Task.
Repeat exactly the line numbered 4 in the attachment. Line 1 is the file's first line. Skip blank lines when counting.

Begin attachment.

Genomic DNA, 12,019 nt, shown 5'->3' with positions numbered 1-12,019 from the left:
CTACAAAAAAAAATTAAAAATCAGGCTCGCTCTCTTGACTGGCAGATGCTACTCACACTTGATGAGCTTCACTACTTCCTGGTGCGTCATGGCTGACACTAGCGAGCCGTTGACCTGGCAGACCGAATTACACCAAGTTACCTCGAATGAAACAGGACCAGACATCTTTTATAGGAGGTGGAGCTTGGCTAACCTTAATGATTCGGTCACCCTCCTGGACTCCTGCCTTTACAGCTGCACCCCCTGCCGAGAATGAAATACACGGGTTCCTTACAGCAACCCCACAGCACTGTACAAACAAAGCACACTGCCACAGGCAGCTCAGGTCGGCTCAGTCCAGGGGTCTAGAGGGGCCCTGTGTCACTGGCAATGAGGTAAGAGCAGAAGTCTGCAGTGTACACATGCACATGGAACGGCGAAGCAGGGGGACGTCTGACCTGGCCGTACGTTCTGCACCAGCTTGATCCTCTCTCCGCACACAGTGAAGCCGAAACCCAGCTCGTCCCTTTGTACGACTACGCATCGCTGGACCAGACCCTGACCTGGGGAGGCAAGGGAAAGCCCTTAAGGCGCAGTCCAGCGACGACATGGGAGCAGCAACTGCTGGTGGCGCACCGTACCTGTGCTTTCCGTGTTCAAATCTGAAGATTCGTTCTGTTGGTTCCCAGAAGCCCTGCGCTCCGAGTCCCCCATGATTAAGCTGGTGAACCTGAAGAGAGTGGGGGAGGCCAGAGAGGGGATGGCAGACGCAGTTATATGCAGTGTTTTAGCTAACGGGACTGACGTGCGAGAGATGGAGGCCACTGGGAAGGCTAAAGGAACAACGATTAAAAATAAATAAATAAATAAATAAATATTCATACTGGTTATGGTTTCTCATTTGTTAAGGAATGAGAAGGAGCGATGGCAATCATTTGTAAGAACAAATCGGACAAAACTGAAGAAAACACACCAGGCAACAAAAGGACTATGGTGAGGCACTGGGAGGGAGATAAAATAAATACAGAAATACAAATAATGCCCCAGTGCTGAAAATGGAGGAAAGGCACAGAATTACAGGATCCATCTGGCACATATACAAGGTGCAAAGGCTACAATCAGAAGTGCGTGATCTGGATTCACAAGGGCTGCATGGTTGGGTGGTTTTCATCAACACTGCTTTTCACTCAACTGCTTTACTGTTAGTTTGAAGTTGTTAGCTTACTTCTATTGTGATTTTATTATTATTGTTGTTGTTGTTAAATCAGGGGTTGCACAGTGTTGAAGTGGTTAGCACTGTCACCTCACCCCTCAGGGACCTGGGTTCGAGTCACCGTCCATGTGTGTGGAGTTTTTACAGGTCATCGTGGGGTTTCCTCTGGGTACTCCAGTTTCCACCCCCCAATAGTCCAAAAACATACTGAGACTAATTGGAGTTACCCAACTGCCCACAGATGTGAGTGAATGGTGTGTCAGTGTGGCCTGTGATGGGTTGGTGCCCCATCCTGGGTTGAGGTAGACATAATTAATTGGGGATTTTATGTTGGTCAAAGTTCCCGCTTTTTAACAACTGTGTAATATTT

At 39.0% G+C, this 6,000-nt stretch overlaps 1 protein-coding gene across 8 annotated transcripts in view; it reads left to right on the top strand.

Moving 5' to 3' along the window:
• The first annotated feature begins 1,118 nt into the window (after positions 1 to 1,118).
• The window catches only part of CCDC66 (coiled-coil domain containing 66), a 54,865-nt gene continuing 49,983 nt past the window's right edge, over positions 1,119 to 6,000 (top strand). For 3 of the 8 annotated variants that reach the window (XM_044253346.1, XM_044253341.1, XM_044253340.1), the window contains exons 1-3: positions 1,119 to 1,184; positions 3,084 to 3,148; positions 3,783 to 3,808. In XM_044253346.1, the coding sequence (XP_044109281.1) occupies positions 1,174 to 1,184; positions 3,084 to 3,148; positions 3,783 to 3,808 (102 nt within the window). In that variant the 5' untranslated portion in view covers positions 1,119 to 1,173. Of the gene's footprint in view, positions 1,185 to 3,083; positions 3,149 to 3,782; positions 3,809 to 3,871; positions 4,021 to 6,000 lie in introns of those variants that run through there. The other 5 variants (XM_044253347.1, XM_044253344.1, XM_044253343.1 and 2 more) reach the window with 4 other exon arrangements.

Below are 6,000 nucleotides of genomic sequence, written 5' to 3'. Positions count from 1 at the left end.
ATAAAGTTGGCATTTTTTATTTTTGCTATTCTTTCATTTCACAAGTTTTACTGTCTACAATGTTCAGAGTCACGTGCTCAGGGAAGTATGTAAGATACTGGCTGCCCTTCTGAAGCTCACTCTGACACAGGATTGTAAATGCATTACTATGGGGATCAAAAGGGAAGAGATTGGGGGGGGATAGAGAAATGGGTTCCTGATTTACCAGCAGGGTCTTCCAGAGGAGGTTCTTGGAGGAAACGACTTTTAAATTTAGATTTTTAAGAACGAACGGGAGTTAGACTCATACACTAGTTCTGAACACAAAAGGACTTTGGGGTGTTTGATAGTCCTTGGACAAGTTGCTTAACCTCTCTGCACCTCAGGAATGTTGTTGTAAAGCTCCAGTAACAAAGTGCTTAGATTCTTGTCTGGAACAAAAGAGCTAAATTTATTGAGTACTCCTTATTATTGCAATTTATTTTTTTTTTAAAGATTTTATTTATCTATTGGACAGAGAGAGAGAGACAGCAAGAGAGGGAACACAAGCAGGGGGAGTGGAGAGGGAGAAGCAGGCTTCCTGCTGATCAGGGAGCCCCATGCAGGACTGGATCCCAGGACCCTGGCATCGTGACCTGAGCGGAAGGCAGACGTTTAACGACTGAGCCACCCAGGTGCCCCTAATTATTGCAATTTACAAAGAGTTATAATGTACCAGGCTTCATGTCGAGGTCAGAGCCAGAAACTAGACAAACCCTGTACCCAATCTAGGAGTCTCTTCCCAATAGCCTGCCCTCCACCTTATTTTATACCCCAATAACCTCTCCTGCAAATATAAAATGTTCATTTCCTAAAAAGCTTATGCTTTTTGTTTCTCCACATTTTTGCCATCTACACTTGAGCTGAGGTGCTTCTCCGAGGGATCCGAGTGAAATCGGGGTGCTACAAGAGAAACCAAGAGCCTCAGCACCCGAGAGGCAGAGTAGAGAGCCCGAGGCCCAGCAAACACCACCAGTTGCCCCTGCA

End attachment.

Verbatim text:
Moving 5' to 3' along the window: